Genetic syndrome of mild unconjugated hyperbilirubinaemia, by definition <102 micromol/L (<6 mg/dL) (rarely exceeding 68 micromol/L [4 mg/dL]). The liver function is otherwise normal.
Common syndrome affecting 8% of the general population.
Decreased uridine-diphosphoglucuronate glucuronosyltransferase (UDPGT) activity leads to decreased conjugation of unconjugated bilirubin. In general, the bilirubin clearance is reduced by 60%.
Presentation usually asymptomatic, with mild icterus (jaundice) seen during times of fasting or physiological stress.
No treatment is needed since there is no liver injury or progression to end stage liver disease.
Although prognosis continues to be excellent, there is evidence that some patients with Gilbert syndrome may have abnormalities in the metabolism of selective protease inhibitor drugs and monoclonal antibodies used in the treatment of rheumatological and autoimmune diseases.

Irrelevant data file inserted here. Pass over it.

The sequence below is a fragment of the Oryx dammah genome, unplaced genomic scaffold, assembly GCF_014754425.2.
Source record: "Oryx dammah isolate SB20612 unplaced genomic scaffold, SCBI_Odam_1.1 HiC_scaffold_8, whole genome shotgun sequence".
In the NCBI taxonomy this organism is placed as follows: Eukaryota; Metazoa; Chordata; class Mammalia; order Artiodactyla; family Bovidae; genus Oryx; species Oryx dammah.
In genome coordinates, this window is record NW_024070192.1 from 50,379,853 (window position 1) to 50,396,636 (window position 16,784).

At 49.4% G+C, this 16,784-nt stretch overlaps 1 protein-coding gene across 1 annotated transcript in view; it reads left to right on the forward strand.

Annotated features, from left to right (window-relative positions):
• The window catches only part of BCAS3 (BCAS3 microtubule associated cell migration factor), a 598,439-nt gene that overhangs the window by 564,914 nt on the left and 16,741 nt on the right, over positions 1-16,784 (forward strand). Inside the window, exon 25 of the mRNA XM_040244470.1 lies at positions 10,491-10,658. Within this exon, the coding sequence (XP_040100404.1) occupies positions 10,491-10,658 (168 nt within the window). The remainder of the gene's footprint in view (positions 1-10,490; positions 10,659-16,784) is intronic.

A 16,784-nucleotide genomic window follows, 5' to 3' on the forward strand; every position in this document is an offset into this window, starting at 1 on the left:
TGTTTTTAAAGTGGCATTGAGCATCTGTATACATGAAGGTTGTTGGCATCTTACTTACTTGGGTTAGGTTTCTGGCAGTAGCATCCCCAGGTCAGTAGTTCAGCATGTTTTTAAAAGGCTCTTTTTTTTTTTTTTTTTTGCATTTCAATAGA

Gilbert syndrome is a mild, non-haemolytic, unconjugated hyperbilirubinaemia, defined by bilirubin levels of <102 micromol/L (<6 mg/dL). It is an inherited disorder in which decreased levels of the enzyme uridine-diphosphoglucuronate glucuronosyltransferase (UDPGT) result in impaired conjugation of bilirubin.
Assistant Professor of Medicine
Gastroenterology & Hepatology
University of Nebraska Medical Center
MAOM declares that he has no competing interests.
Dr Marco A. Olivera-Martinez would like to gratefully acknowledge Dr Brian Ward and Dr John L. Gollan, the previous contributors to this monograph. BW declares that he has no competing interests. JLG is an author of a study referenced in the monograph.
Professor of Pediatrics
Division of Endocrinology and Metabolism
Baylor College of Medicine
Texas Children's Hospital
LPK declares that she has no competing interests.
St. Mark's Hospital
JTJ declares that he has no competing interests.
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